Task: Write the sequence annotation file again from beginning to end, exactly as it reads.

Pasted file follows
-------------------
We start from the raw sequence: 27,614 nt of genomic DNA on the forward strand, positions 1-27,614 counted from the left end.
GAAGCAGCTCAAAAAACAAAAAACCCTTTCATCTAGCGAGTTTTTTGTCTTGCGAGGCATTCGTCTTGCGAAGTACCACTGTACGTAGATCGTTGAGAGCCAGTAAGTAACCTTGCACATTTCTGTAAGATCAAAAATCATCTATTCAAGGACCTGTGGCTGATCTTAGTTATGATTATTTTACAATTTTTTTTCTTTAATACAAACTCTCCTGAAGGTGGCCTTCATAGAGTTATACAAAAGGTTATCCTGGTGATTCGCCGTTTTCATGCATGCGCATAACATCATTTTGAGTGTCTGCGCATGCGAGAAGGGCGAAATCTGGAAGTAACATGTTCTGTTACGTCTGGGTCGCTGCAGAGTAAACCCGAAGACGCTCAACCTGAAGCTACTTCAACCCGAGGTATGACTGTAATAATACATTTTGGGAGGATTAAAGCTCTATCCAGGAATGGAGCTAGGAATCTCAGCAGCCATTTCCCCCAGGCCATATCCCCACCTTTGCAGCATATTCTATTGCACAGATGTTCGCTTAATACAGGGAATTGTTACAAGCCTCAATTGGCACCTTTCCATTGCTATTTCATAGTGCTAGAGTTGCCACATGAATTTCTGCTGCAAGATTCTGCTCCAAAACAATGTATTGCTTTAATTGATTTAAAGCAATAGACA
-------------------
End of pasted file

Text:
We start from the raw sequence: 27,614 nt of genomic DNA on the forward strand, positions 1-27,614 counted from the left end.
GAAGCAGCTCAAAAAACAAAAAACCCTTTCATCTAGCGAGTTTTTTGTCTTGCGAGGCATTCGTCTTGCGAAGTACCACTGTACGTAGATCGTTGAGAGCCAGTAAGTAACCTTGCACATTTCTGTAAGATCAAAAATCATCTATTCAAGGACCTGTGGCTGATCTTAGTTATGATTATTTTACAATTTTTTTTCTTTAATACAAACTCTCCTGAAGGTGGCCTTCATAGAGTTATACAAAAGGTTATCCTGGTGATTCGCCGTTTTCATGCATGCGCATAACATCATTTTGAGTGTCTGCGCATGCGAGAAGGGCGAAATCTGGAAGTAACATGTTCTGTTACGTCTGGGTCGCTGCAGAGTAAACCCGAAGACGCTCAACCTGAAGCTACTTCAACCCGAGGTATGACTGTAATAATACATTTTGGGAGGATTAAAGCTCTATCCAGGAATGGAGCTAGGAATCTCAGCAGCCATTTCCCCCAGGCCATATCCCCACCTTTGCAGCATATTCTATTGCACAGATGTTCGCTTAATACAGGGAATTGTTACAAGCCTCAATTGGCACCTTTCCATTGCTATTTCATAGTGCTAGAGTTGCCACATGAATTTCTGCTGCAAGATTCTGCTCCAAAACAATGTATTGCTTTAATTGATTTAAAGCAATAGACA